Well much to my happiness, my dreams have been answered and I was very grateful when I got a letter from the TFSA Processing Unit.

I received my money that I sent back including a bit of interest (how fair is that!? Canada Revenue Agency, you are pretty cool).  It said that after careful consideration they have decided to waive all or part of any tax imposed on excess TFSA contributions, thanks to the Income Tax Act (which allows the Canada Revenue Agency to decide whether or not to do this).

However, the Canada Revenue Agency did say that if the information available or that I provided changes in any way, they can change their decision to grant relief.

Needless to say, I am very grateful for their decision and am happy that I took the steps necessary (and quickly might I add) to reverse the damage that I had done.  I will not do that again and it is a lesson learned to keep careful records of what you contribute to registered accounts!  No one else will do it for you! (Well, maybe the nice people from the government can give you an updated list of your contribution room in your TFSA).

If you would like more information on Tax Free Savings Accounts, head to the Canada Revenue Agency website for more information.

Readers, how have you fared with your applications for appeal with regards to the Tax Free Savings Account over contributions?

Article comments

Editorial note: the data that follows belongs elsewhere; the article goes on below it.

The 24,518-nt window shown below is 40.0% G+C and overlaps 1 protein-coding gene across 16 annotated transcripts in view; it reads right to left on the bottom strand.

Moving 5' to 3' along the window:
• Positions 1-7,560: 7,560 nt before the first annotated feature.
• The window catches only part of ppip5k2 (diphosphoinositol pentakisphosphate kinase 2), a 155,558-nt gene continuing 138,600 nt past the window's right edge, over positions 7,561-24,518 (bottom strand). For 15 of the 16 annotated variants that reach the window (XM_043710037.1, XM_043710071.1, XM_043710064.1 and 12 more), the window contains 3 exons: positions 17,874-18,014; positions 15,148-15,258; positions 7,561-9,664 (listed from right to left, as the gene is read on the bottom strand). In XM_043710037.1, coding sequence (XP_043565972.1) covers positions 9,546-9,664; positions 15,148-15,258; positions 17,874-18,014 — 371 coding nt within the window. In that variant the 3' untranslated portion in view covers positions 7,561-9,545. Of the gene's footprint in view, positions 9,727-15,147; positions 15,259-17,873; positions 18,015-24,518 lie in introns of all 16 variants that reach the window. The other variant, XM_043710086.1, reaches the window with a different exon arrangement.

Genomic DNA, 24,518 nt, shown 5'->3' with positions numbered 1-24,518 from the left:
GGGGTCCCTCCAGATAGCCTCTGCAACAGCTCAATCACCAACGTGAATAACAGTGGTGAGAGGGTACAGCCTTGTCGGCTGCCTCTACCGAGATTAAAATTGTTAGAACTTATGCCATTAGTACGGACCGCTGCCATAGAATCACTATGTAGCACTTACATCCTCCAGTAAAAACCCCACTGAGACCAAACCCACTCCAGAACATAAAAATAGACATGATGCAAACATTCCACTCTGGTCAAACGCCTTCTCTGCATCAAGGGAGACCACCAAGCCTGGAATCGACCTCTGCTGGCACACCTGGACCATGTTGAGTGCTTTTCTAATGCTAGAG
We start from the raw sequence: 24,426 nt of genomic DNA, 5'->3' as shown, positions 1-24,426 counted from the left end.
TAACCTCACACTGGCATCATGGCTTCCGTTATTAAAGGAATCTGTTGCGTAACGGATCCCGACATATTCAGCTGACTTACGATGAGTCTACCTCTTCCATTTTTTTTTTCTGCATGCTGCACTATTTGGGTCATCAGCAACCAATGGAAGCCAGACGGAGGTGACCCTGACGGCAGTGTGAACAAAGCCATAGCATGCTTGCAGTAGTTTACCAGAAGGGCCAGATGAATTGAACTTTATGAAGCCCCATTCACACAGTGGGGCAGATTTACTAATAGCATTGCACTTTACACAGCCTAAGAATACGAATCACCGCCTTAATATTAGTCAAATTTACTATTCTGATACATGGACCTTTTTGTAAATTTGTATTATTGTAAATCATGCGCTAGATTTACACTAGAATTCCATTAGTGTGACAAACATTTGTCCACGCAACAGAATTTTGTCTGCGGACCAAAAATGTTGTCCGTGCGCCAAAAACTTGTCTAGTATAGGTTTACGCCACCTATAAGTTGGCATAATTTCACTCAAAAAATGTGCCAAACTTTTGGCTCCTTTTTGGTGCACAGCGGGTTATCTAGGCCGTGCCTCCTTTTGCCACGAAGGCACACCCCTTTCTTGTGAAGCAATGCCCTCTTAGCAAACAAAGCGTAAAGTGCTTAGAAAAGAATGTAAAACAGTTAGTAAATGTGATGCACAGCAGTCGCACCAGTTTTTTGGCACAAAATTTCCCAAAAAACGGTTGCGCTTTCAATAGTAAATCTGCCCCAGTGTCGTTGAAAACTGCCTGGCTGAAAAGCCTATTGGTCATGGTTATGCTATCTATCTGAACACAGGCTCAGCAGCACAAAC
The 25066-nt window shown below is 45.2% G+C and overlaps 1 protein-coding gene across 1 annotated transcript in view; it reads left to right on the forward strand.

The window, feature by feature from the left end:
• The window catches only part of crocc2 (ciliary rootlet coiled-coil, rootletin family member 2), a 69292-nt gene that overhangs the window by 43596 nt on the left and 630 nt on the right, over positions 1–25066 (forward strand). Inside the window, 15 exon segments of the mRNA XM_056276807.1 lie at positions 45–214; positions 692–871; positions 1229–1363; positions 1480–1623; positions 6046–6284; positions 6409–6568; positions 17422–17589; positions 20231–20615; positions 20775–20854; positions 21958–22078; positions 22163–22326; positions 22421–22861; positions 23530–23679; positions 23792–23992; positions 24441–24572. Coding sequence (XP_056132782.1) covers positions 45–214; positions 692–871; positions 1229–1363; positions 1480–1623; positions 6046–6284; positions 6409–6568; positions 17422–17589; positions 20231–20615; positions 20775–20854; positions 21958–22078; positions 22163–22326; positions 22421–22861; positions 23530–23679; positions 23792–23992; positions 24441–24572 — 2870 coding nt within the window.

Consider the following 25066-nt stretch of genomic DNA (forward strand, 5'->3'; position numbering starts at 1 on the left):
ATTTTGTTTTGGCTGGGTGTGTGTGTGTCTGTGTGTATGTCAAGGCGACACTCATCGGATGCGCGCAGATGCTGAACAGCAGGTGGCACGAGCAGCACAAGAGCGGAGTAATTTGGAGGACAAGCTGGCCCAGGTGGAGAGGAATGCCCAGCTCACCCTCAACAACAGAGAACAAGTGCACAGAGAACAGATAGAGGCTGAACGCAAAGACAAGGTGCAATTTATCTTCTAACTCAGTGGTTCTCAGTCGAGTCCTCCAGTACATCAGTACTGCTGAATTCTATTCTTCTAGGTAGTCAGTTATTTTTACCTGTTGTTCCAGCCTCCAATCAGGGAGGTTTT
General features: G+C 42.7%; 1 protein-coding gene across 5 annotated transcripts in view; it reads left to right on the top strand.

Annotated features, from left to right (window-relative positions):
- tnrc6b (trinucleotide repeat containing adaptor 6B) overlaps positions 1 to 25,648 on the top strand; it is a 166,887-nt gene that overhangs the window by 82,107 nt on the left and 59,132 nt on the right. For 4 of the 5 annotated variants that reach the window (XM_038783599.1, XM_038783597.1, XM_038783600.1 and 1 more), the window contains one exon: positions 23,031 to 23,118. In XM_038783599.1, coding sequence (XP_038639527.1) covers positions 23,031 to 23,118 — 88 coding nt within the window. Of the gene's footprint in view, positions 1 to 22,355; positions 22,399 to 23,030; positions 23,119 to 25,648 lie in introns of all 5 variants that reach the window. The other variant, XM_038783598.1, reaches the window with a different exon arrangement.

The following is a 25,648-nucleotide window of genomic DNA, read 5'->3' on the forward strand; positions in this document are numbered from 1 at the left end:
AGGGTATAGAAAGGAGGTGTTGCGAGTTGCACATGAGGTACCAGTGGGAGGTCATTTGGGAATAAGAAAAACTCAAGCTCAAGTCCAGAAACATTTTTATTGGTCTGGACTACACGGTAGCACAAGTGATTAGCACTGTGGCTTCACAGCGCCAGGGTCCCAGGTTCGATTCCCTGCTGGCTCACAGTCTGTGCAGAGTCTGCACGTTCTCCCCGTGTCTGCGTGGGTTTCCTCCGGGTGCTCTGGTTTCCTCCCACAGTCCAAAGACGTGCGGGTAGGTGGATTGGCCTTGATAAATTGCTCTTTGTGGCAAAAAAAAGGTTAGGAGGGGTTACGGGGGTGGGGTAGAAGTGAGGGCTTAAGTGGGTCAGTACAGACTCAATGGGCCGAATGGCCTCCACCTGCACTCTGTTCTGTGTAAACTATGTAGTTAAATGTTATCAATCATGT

Carolyn says:

This post is one of the things everyone should keep in mind. (And just in time before the year ends.)

I didn’t have any problem so far but the story of Rob reminded me to check my account on CRA to make sure that every amount in my TFSA account is reflected on the CRA’s website.

Rob Parsons says:

It’s not just your own errors you need to worry about, it’s your financial institution’s errors, as well. I have TFSAs with three financial institutions, a credit union and two chartered banks. The credit union and one of the banks have made three errors between them.

I have a mix of GICs and funds in my TFSAs. In March of 2010, I deposited a $1000.00 GIC in my credit union TFSA. In November that year year, I deposited a further $1000.00. Imagine my surprise when I see the CRA website only listing $1000.00. I called my credit union to tell them of the “missing” deposit and the gal on the phone explained sometimes it takes a while for the things to flow through the system. I explained it was the second one that was showing–the opening deposit isn’t there. “Oh!” she replied. I suggested they should send this information on, but she assured me all is there and she still was certain all would eventually show up. I accepted her word. It’s still missing four years later! Every year I get a notice from CRA telling me I have $1000.00 more contribution room than I really have.